Categorized | Adventures, Asia, Food, Hong Kong

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Let’s have some Dim Sum in Hong Kong! – Part 1 of 2

Posted on 05 January 2012 by Danica

When many tourists come to Hong Kong, they automatically assume the standard cuisine of the Hong Kong people is Chinese food.  While this is true, “Chinese food” is such a generic term that it hardly describes the regional uniqueness of the cuisine that’s popular and common here.  What I miss most from Hong Kong is the DELICIOUS dim sum that is typically served in the morning till early afternoon.  Therefore, in this two part post, I want to introduce you all to the art of ordering dim sum so you too can know what to order when you are here.

For today, I will focus on what is dim sum, the most popular dishes and where they are served.  Then tomorrow, I will touch upon when to go for dim sum, how to order them, and some cultural tips so you are comfortable ordering them on your own.  And of course, if you still have questions after reading the posts, just drop us a comment below!

1) What

I think of dim sum as the Chinese version of the Spanish tapas, with Chinese tea replacing your sangria.  Dim sum is a collection of small meat or vegetarian dishes.  It is usually served with Chinese tea (no surprise here!).  In recent years, you can also order other types of beverages such as bubble tea (you HAVE to try it), or other healthy drinks made with different herbs and vegetables common in this part of the world.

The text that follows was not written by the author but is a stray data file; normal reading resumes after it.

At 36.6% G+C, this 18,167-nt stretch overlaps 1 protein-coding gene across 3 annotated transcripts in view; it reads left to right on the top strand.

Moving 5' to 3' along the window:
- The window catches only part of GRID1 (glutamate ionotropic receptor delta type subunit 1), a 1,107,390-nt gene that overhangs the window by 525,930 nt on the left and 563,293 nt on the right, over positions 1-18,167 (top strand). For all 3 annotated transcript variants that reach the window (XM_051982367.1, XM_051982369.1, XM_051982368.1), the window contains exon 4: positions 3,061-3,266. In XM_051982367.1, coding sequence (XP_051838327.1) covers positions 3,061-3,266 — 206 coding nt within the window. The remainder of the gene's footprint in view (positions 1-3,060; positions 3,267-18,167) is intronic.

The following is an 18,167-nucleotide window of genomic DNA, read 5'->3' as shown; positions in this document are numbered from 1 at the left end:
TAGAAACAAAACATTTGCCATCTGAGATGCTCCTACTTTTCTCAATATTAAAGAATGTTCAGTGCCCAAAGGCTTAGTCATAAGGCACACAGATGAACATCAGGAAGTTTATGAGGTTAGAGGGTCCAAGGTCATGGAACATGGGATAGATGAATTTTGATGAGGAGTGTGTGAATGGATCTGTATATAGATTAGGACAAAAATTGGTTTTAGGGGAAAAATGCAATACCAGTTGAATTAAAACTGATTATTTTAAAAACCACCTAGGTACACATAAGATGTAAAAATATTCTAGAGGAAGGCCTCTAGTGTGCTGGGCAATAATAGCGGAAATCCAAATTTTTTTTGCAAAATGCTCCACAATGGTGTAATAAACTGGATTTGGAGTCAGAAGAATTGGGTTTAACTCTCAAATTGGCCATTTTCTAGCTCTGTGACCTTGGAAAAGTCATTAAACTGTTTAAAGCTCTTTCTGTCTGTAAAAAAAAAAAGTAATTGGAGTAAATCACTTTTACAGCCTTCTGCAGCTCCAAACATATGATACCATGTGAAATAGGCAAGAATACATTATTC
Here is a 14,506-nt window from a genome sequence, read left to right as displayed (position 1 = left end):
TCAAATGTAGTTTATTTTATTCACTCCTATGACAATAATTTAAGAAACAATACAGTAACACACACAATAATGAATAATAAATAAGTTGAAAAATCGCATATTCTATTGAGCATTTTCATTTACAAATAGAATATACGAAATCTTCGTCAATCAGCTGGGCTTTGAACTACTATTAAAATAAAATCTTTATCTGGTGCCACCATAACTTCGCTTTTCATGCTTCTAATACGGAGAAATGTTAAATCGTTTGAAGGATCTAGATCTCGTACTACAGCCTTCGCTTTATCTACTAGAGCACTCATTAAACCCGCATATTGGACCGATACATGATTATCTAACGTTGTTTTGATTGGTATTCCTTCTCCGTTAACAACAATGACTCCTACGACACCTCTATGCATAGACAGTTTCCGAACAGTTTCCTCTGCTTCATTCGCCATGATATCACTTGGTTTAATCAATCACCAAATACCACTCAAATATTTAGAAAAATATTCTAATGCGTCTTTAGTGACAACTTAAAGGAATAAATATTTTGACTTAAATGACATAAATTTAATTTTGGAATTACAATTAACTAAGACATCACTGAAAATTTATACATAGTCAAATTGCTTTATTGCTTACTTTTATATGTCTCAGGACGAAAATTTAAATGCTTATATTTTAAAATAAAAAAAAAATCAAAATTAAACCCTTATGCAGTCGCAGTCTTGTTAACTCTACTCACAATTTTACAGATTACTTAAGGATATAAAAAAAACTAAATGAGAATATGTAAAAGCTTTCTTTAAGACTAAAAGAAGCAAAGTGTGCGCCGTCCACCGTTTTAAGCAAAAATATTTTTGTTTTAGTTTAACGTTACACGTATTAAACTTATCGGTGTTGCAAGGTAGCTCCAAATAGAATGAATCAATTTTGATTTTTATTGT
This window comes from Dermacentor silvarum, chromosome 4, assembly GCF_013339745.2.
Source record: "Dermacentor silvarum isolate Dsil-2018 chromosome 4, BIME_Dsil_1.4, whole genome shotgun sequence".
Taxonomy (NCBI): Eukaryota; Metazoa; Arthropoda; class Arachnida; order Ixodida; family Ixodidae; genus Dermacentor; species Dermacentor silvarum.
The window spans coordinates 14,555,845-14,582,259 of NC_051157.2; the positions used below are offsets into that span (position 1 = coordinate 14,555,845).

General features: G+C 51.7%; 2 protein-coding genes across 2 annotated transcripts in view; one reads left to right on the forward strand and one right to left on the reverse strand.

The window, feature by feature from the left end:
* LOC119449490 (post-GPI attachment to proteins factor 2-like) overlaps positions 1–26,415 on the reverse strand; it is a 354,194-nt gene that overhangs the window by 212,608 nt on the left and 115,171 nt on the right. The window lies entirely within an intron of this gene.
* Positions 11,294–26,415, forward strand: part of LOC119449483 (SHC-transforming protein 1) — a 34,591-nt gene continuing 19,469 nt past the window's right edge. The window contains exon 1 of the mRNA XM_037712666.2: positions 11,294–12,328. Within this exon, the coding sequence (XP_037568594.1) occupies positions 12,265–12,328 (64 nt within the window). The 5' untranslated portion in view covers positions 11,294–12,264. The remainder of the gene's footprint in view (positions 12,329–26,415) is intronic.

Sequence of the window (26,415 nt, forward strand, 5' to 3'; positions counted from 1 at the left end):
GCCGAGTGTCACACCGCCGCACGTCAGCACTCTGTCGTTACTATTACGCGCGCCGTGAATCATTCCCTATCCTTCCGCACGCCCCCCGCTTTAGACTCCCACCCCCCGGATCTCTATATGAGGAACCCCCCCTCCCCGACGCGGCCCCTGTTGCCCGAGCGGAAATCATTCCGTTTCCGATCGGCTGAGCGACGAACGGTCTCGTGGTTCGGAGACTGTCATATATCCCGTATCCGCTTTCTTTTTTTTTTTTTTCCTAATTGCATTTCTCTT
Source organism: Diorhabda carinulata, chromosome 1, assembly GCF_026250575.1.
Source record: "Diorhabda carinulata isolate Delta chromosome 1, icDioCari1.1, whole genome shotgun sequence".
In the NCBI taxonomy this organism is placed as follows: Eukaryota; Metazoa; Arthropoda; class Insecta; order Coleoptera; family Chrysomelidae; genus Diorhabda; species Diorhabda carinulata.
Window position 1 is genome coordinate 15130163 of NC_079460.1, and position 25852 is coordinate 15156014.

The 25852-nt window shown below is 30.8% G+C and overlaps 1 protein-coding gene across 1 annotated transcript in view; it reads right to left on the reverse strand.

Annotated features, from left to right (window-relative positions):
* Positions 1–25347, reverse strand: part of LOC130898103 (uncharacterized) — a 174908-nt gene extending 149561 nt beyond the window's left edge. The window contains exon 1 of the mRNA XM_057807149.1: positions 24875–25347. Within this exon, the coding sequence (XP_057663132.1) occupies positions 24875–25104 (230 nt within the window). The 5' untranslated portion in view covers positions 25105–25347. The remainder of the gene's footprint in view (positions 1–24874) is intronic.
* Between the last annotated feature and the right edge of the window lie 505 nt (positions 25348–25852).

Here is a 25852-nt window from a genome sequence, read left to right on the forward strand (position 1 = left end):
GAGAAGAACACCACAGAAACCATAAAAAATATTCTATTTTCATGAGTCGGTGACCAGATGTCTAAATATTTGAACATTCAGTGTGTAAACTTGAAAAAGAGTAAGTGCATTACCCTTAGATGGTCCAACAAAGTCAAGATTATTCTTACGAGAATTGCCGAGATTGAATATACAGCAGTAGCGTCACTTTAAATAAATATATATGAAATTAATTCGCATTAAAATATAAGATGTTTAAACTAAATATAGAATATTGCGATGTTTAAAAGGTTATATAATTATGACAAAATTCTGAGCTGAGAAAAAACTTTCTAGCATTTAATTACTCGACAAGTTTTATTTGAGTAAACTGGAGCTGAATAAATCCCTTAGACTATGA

Some of the most popular dim sum dishes are:

a) Ha Gaau (Shrimp Dumpling, 蝦餃)


b) Siu Maai (Shaomai, 燒賣)


c) Cha Siu Baau (Barbecued Pork Bun, 叉燒包)


d) Cheong Fan (Steam Rice Noodle Roll, 腸粉) – Note that there are many different types of fillings.  Most popular are beef or shrimp


e) San Juk Guen (Bean Curd Skin Rolls, 鮮竹捲)



2) Where

Most Chinese restaurants offer dim sum seven days a week.  Note I said restaurants, not cafes or noodle shops, and certainly not places that serve cuisines from other parts of the world!  These restaurants are usually quite large in size, and most likely require you to walk up some stairs or take an elevator to get to.  This is because real estate in Hong Kong is like gold, and very few restaurants (…none?) can afford such a large space on the ground level.  If you are not sure where to find one, just ask the hostess or the reception desk at your hotel.  These restaurants are more common than you think if you know where to look.

Here is how a typical Chinese restaurant that serves dim sum looks like inside:



Now that you made it inside the restaurant, do you know what to do?  If you don’t, the waitress is likely to just bring you an English food menu and you will end up ordering the same thing that you always do back home, like pork fried rice, chicken with broccoli etc.  How boring!   If you want to actually order some dim sum, then come back tomorrow for the second part of this series where I will go through the mechanics of ordering dim sum.

See you tomorrow!

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